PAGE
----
Solar Furnace – Results

Solar furnace installed

We finally had a sunny day yesterday and I was able to get some real results from my solar furnace .  I had to make a few changes for success though…

First of all, I discovered that the mercury switch was not sensitive enough to really work.    The cold air outside was messing up the way it functioned.  I could not insulate the part of the air box where the switch was since the switch has to be able to move (if you’ve never seen the setup, a mercury switch is placed on a temperature sensitive metal coil which moves and allows the mercury to open or close the switch).  I decided to experiment with wiring the solar panel straight to the fan which actually worked very well.  The fan only came on when the sun was out and shining pretty brightly which was precisely when the best heat was being made.

The pipes that run from the furnace to the house were white originally but it seems that enough cooling took place in the pipes to make the system not work as well as I had hoped.  I painted them flat black like the rest of the system and it worked like a charm.  The pipes absorbed heat from the sun while transferring the heat through the system, thus helping with the whole “hot air rises” thing.

Solar furnace installed

I also discovered that I had a few air leaks around the pipes and in the holes for the air pipes in the furnace.  I used silicone caulking (which will actually cure in about any temp regardless of what the instructions say) to patch all of the holes/gaps/leaks.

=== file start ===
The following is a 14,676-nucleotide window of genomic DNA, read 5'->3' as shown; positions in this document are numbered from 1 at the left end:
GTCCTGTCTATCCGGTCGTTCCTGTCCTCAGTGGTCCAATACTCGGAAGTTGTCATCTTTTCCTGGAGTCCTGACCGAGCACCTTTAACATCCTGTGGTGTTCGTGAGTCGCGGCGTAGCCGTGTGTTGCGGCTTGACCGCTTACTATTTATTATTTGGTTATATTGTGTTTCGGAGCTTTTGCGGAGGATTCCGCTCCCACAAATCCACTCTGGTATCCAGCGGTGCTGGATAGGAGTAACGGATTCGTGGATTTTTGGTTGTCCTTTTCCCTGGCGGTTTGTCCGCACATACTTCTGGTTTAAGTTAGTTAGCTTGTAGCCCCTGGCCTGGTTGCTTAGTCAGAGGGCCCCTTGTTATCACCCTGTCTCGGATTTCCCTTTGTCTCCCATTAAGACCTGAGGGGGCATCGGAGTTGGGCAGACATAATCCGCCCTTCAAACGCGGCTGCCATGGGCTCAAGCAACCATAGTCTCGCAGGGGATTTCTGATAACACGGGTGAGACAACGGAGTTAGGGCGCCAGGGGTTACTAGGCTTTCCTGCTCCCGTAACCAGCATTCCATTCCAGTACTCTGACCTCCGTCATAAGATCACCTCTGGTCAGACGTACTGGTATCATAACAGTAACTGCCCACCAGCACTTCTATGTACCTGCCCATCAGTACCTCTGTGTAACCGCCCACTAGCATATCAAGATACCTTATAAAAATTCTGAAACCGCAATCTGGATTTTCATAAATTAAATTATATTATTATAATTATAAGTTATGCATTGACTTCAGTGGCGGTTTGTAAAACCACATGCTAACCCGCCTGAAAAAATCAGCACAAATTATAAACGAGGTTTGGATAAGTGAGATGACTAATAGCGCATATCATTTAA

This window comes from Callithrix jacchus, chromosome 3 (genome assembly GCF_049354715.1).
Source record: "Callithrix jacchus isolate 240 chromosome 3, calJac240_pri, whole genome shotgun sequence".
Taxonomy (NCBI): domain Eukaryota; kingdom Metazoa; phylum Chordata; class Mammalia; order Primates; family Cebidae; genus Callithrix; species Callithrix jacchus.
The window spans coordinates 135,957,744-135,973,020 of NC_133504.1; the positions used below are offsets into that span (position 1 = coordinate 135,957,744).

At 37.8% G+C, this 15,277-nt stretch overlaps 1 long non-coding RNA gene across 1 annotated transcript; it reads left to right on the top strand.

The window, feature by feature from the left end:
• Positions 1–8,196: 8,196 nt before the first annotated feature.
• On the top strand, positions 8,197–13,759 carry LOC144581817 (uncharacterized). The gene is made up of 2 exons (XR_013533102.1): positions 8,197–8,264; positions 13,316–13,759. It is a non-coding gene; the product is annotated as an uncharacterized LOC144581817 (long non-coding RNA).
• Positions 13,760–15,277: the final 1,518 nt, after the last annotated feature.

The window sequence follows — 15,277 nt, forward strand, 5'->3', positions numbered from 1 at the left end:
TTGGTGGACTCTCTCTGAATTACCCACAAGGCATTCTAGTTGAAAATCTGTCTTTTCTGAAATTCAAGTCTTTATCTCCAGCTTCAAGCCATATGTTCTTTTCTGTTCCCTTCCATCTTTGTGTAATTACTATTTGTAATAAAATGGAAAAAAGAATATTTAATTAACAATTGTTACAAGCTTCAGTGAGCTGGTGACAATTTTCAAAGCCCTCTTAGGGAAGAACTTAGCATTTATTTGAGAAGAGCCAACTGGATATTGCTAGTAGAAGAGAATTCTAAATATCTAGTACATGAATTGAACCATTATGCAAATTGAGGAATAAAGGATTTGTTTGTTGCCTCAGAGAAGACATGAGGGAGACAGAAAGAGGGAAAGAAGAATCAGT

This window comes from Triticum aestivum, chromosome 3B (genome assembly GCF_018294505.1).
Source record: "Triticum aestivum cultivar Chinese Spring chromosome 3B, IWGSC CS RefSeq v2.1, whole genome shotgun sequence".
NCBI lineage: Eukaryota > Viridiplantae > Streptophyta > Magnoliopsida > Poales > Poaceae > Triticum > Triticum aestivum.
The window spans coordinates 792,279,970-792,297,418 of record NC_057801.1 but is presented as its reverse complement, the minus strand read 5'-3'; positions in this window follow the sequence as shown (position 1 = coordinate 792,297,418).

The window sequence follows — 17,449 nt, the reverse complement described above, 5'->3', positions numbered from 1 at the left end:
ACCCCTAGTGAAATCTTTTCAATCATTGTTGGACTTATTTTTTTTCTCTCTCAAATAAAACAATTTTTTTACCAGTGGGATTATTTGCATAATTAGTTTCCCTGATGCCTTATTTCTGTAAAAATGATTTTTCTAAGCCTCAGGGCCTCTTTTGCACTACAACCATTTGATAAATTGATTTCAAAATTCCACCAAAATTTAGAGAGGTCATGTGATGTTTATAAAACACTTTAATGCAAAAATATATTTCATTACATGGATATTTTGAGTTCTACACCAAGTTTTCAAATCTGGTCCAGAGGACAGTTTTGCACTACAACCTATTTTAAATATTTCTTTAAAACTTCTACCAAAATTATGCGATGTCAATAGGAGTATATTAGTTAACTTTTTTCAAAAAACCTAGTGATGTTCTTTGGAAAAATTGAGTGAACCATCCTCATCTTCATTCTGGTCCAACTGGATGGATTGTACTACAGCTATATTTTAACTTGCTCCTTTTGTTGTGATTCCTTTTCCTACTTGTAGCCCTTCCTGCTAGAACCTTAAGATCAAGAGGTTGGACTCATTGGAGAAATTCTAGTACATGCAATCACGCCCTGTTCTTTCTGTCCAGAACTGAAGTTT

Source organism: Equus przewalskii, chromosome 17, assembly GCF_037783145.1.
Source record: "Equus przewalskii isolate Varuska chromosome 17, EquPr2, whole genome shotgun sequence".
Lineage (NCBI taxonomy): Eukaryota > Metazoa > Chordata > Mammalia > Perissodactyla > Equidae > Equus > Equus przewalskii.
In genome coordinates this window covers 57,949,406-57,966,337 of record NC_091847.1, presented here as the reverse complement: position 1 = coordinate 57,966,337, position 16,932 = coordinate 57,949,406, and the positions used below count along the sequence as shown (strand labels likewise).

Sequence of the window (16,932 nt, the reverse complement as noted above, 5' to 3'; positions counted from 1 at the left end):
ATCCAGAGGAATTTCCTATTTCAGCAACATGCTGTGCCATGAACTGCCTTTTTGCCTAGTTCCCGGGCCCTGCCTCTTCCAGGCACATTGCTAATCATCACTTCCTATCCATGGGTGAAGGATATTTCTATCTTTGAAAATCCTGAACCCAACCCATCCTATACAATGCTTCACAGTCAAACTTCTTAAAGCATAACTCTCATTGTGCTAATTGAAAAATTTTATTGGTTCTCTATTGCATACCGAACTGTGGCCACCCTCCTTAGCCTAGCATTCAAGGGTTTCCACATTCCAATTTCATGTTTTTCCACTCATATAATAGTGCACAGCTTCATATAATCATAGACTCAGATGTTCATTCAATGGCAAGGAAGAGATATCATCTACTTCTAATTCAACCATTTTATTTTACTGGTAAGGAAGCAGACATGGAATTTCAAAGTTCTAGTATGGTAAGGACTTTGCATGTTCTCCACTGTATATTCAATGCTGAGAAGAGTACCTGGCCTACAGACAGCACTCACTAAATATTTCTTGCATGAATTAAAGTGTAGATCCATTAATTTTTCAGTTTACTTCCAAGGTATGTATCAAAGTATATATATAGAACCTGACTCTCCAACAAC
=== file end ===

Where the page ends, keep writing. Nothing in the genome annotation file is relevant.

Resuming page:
Once I made those three changes, I took temperature measurements of the cool air pipe from my family room floor and the warm air pipe from the furnace.  My floor air was 63 deg F and my warmed air was 84 deg F!  Hee-haw!  Eureka! Ding Dang, y’all!

Ok, so I was pretty happy with the results.  The fan kicks on and off with the sun which manages the heat pretty well.  I still need to boost the power to the fan to get a little more air flow.  I did some experimenting and was able to get a better temperature rise with a bit more air flow.  I will probably add another cheap-o solar panel to run the fan better.  I also need to find a better way to prevent backflow.  I really don’t like hanging a piece of plastic in front of the vent.  For now, it is working but I don’t like it as a long term solution.   I have glass to build one more furnace so I will probably build it out then figure out some way to deal with both systems.  Anyhow, for now, I am pleased with the solar furnace!

13 thoughts on “Solar Furnace – Results

  1. I am pretty happy with how this has turned out. I feel like I have been posting about it a lot but it is pretty exciting to me. I don’t know the end result of how it will effect our bottom line or our comfort bottom line, but it is bound to make some difference…though we are und conatsnt cloud cover lately it seems. Anyhow, if I can get this thing to perform even better, I’ll post again!

  2. I’ve gotta tell you, you’ve lost me on the technical side on these posts, but Eric has been following and enjoying them in my place. Glad you’ve had sucess!! 🙂